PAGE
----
Regex tutorial — A quick cheatsheet by examples

Jonny Fox
Jonny Fox
Jun 23, 2017 · 6 min read
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Basic topics

Anchors — ^ and $

^The        matches any string that starts with The -> Try it!end$        matches a string that ends with end^The end$   exact string match (starts and ends with The end)roar        matches any string that has the text roar in it

Quantifiers — * + ? and {}

abc*        matches a string that has ab followed by zero or more c -> Try it!abc+        matches a string that has ab followed by one or more cabc?        matches a string that has ab followed by zero or one cabc{2}      matches a string that has ab followed by 2 cabc{2,}     matches a string that has ab followed by 2 or more cabc{2,5}    matches a string that has ab followed by 2 up to 5 ca(bc)*      matches a string that has a followed by zero or more copies of the sequence bca(bc){2,5}  matches a string that has a followed by 2 up to 5 copies of the sequence bc

OR operator — | or []

a(b|c)     matches a string that has a followed by b or c (and captures b or c) -> Try it!a[bc]      same as previous, but without capturing b or c

Character classes — \d \w \s and .

\d         matches a single character that is a digit -> Try it!\w         matches a word character (alphanumeric character plus underscore) -> Try it!\s         matches a whitespace character (includes tabs and line breaks).          matches any character -> Try it!
\D         matches a single non-digit character -> Try it!
\$\d       matches a string that has a $ before one digit -> Try it!

Flags

We are learning how to construct a regex but forgetting a fundamental concept: flags.

  • m (multi-line) when enabled ^ and $ will match the start and end of a line, instead of the whole string
  • i (insensitive) makes the whole expression case-insensitive (for instance /aBc/i would match AbC)

Intermediate topics

Grouping and capturing — ()

a(bc)           parentheses create a capturing group with value bc -> Try it!a(?:bc)*        using ?: we disable the capturing group -> Try it!a(?<foo>bc)     using ?<foo> we put a name to the group -> Try it!

Bracket expressions — []

[abc]            matches a string that has either an a or a b or a c -> is the same as a|b|c -> Try it![a-c]            same as previous[a-fA-F0-9]      a string that represents a single hexadecimal digit, case insensitively -> Try it![0-9]%           a string that has a character from 0 to 9 before a % sign[^a-zA-Z]        a string that has not a letter from a to z or from A to Z. In this case the ^ is used as negation of the expression -> Try it!

Greedy and Lazy match

The quantifiers ( * + {}) are greedy operators, so they expand the match as far as they can through the provided text.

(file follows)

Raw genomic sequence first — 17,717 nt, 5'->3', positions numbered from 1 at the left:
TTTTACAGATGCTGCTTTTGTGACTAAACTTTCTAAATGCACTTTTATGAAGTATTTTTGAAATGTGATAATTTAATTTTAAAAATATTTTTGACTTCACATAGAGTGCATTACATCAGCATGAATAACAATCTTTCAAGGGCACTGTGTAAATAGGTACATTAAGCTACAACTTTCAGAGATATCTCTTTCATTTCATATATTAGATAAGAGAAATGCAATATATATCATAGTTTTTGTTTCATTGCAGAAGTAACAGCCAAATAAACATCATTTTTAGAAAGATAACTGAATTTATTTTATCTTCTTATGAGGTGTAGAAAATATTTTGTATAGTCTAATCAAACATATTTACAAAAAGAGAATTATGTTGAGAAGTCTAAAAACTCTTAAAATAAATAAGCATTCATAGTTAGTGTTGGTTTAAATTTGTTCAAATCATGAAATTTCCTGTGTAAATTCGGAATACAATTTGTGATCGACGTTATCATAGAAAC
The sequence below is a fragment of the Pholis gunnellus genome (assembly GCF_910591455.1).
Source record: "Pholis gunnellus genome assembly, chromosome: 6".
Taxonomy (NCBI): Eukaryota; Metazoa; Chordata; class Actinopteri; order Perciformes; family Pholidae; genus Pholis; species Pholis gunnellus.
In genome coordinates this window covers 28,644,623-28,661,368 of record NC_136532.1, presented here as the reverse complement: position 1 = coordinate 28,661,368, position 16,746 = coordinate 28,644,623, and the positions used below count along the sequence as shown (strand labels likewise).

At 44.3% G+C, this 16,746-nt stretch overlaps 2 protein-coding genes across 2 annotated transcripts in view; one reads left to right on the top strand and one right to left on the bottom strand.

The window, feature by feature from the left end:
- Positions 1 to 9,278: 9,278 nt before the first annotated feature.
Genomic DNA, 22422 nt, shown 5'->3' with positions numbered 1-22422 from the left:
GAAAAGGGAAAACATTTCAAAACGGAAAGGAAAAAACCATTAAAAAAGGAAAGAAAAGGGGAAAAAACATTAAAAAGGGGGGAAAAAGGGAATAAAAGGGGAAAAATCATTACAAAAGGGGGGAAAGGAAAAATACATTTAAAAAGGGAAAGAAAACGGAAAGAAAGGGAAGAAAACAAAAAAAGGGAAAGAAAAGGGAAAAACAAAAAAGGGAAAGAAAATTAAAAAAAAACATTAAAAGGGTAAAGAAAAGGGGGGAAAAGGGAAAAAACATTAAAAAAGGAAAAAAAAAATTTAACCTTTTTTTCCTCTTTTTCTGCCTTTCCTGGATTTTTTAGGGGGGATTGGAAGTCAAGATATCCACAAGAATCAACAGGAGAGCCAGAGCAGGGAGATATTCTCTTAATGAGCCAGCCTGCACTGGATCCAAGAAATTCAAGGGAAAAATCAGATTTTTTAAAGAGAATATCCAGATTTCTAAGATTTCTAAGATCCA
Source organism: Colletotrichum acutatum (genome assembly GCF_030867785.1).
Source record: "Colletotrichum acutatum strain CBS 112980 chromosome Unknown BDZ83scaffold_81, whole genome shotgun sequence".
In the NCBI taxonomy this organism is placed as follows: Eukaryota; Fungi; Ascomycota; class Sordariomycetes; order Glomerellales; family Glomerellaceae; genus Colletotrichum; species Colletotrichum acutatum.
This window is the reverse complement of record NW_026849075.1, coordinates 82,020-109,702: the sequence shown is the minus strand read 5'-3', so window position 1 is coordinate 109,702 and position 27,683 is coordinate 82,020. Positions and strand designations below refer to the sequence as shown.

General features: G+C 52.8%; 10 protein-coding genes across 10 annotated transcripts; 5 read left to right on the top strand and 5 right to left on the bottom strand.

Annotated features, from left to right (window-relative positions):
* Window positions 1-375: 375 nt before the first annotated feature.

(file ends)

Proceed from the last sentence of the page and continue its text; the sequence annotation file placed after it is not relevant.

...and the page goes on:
<.+?>            matches any character one or more times included inside < and >, expanding as needed -> Try it!
<[^<>]+>         matches any character except < or > one or more times included inside < and > -> Try it!

Advanced topics

Boundaries — \b and \B

\babc\b          performs a "whole words only" search -> Try it!
\Babc\B          matches only if the pattern is fully surrounded by word characters -> Try it!

Back-references — \1

([abc])\1              using \1 it matches the same text that was matched by the first capturing group -> Try it!([abc])([de])\2\1      we can use \2 (\3, \4, etc.) to identify the same text that was matched by the second (third, fourth, etc.) capturing group -> Try it!(?<foo>[abc])\k<foo>   we put the name foo to the group and we reference it later (\k<foo>). The result is the same of the first regex -> Try it!

Look-ahead and Look-behind — (?=) and (?<=)

d(?=r)       matches a d only if is followed by r, but r will not be part of the overall regex match -> Try it!(?<=r)d      matches a d only if is preceded by an r, but r will not be part of the overall regex match -> Try it!
d(?!r)       matches a d only if is not followed by r, but r will not be part of the overall regex match -> Try it!(?<!r)d      matches a d only if is not preceded by an r, but r will not be part of the overall regex match -> Try it!

Summary

As you’ve seen, the application fields of regex can be multiple and I’m sure that you’ve recognized at least one of these tasks among those seen in your developer career, here a quick list:

  • data scraping (especially web scraping, find all pages that contain a certain set of words eventually in a specific order)
  • data wrangling (transform data from “raw” to another format)
  • string parsing (for example catch all URL GET parameters, capture text inside a set of parenthesis)
  • string replacement (for example, even during a code session using a common IDE to translate a Java or C# class in the respective JSON object — replace “;” with “,” make it lowercase, avoid type declaration, etc.)
  • syntax highlightning, file renaming, packet sniffing and many other applications involving strings (where data need not be textual)

Factory Mind

Factory Mind is a young and dynamic cooperative consisting…

Jonny Fox

Written by

Jonny Fox

CTO@Factory Mind

Factory Mind

Factory Mind is a young and dynamic cooperative consisting of a team of passionate developers, with a kick for computer science, technology and innovation. The main goal of the cooperative is striving to become a center of excellence and a reference point for software development

Jonny Fox

Written by

Jonny Fox

CTO@Factory Mind

Factory Mind

Factory Mind is a young and dynamic cooperative consisting of a team of passionate developers, with a kick for computer science, technology and innovation. The main goal of the cooperative is striving to become a center of excellence and a reference point for software development

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